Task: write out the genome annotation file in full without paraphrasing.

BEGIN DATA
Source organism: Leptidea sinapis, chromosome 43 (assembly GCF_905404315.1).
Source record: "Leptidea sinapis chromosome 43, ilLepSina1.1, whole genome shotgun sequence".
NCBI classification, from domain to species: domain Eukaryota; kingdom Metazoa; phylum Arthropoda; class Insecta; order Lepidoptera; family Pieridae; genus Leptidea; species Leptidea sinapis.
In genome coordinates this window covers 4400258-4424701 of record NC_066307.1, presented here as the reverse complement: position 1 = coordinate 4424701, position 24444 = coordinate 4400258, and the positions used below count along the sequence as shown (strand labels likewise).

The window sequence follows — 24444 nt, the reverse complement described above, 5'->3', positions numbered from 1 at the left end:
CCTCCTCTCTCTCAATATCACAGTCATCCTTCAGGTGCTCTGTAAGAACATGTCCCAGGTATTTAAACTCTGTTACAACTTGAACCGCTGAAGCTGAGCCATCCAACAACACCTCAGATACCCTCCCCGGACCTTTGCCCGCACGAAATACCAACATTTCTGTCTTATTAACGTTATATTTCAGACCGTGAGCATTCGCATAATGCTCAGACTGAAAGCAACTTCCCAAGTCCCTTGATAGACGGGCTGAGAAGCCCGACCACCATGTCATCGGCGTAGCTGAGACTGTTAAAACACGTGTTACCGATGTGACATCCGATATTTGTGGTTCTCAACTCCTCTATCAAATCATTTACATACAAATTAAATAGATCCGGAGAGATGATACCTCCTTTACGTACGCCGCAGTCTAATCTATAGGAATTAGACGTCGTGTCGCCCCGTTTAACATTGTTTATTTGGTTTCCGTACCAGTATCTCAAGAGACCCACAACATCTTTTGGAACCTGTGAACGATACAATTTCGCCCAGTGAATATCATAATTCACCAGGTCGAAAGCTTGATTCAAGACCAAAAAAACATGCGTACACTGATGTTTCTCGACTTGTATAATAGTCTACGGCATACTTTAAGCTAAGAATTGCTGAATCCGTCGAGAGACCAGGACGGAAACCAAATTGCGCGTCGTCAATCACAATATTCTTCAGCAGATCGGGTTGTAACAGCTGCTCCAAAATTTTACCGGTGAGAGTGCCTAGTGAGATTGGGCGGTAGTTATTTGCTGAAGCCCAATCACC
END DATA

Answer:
Source organism: Leptidea sinapis, chromosome 43 (assembly GCF_905404315.1).
Source record: "Leptidea sinapis chromosome 43, ilLepSina1.1, whole genome shotgun sequence".
NCBI classification, from domain to species: domain Eukaryota; kingdom Metazoa; phylum Arthropoda; class Insecta; order Lepidoptera; family Pieridae; genus Leptidea; species Leptidea sinapis.
In genome coordinates this window covers 4400258-4424701 of record NC_066307.1, presented here as the reverse complement: position 1 = coordinate 4424701, position 24444 = coordinate 4400258, and the positions used below count along the sequence as shown (strand labels likewise).

The window sequence follows — 24444 nt, the reverse complement described above, 5'->3', positions numbered from 1 at the left end:
CCTCCTCTCTCTCAATATCACAGTCATCCTTCAGGTGCTCTGTAAGAACATGTCCCAGGTATTTAAACTCTGTTACAACTTGAACCGCTGAAGCTGAGCCATCCAACAACACCTCAGATACCCTCCCCGGACCTTTGCCCGCACGAAATACCAACATTTCTGTCTTATTAACGTTATATTTCAGACCGTGAGCATTCGCATAATGCTCAGACTGAAAGCAACTTCCCAAGTCCCTTGATAGACGGGCTGAGAAGCCCGACCACCATGTCATCGGCGTAGCTGAGACTGTTAAAACACGTGTTACCGATGTGACATCCGATATTTGTGGTTCTCAACTCCTCTATCAAATCATTTACATACAAATTAAATAGATCCGGAGAGATGATACCTCCTTTACGTACGCCGCAGTCTAATCTATAGGAATTAGACGTCGTGTCGCCCCGTTTAACATTGTTTATTTGGTTTCCGTACCAGTATCTCAAGAGACCCACAACATCTTTTGGAACCTGTGAACGATACAATTTCGCCCAGTGAATATCATAATTCACCAGGTCGAAAGCTTGATTCAAGACCAAAAAAACATGCGTACACTGATGTTTCTCGACTTGTATAATAGTCTACGGCATACTTTAAGCTAAGAATTGCTGAATCCGTCGAGAGACCAGGACGGAAACCAAATTGCGCGTCGTCAATCACAATATTCTTCAGCAGATCGGGTTGTAACAGCTGCTCCAAAATTTTACCGGTGAGAGTGCCTAGTGAGATTGGGCGGTAGTTATTTGCTGAAGCCCAATCACC